Clintons, Conan at Berkeley, but student commitment’s the star
A parade of luminaries took part in Clinton Global Initiative University this weekend — from Bill and Chelsea Clinton and U.S. Rep. John Lewis to Conan O’Brien and Cal football legend Marshawn Lynch. But the event was all about the students, more than 1,200 of whom assembled at UC Berkeley for three days of inspiration, cooperation and “commitment to action.”
“Change begins one person, one place, one community at a time,” the former president told students on Sunday, a “day of action” in which they fanned out from Oakland to work alongside local community groups to help plant trees, organize libraries and paint murals. “You are demonstrating to the schoolchildren who will see your work that they matter.”
If the Clintons were the star attractions, though, the spirit of the weekend may have been best embodied by Lewis, a longtime hero of the civil rights movement who emerged as an inspirational leader while still a student at Fisk University. “If you see something that is not right, not fair, not just,” said the Georgia congressman, “you have a moral obligation — you have a mission — to do something.”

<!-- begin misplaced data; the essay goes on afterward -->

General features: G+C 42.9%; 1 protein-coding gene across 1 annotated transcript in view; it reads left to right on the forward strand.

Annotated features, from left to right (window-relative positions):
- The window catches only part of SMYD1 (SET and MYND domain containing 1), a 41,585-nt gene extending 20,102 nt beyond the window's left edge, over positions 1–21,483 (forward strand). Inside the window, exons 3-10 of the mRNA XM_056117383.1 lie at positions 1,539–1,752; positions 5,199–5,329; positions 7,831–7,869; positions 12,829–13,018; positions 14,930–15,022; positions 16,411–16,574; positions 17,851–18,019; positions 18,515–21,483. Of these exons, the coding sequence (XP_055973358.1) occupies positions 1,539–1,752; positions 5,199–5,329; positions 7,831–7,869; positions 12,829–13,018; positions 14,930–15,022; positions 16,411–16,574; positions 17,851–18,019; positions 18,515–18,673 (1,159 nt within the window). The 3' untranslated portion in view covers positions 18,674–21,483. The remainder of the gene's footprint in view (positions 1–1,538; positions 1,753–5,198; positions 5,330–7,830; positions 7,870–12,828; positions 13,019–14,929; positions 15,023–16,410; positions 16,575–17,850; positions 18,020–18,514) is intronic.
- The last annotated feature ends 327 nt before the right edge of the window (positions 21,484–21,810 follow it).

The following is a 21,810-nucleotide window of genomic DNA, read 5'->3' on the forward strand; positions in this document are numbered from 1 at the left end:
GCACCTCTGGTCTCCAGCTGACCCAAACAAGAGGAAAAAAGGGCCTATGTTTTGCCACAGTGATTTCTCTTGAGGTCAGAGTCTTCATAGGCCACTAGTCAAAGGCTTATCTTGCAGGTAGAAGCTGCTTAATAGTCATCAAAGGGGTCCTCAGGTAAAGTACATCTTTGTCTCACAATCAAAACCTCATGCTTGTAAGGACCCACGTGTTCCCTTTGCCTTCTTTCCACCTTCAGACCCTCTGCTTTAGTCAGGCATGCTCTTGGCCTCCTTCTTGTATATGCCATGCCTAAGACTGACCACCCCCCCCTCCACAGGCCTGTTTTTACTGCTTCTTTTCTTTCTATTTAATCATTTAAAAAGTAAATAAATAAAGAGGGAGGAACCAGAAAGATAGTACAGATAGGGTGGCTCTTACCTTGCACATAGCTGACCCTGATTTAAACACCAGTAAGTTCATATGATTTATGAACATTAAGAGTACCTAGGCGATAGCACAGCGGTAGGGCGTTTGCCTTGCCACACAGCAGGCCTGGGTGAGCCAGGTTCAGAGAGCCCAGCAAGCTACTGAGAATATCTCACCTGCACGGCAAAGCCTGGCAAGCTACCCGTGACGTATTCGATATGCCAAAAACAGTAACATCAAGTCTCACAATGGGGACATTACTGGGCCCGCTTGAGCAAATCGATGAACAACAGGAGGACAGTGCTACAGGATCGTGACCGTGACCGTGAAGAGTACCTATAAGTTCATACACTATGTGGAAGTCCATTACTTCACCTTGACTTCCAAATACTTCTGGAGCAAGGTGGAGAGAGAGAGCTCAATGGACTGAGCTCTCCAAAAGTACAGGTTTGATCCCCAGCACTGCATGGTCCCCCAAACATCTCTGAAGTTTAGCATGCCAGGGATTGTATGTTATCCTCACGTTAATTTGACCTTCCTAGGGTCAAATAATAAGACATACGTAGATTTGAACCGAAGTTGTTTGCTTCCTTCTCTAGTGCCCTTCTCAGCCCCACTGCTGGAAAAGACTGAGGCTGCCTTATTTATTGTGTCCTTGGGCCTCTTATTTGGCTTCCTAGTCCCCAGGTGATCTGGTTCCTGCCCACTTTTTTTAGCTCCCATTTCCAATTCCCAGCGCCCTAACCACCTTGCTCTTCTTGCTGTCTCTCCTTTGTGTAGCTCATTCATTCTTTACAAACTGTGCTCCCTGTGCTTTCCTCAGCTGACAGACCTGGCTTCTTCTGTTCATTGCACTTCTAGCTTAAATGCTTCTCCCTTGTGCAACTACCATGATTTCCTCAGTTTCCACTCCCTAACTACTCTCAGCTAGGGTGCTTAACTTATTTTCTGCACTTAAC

That was a mission embraced wholeheartedly not just by the students, but by many in the audience of 6,500 that packed Haas Pavilion for the Friday night kickoff. That crowd, declared UC regent Richard Blum — the namesake of Berkeley’s Blum Center for Developing Economies and the husband of U.S. Sen. Dianne Feinstein — was “a first in history,” coming from more than 100 different countries, roughly double the number represented at the United Nations charter signing in 1945.
The opening-night crowd heard from the former president and his daughter, Chelsea, as well as Berkeley Chancellor Nicholas Dirks, who cited the critical importance of public universities in an era of diminishing public support. He endorsed the view of novelist Marilynne Robinson, who recently called universities “a tribute and an invitation to the young, who can and should make the world new, out of the unmapped and unbounded resource of their minds.”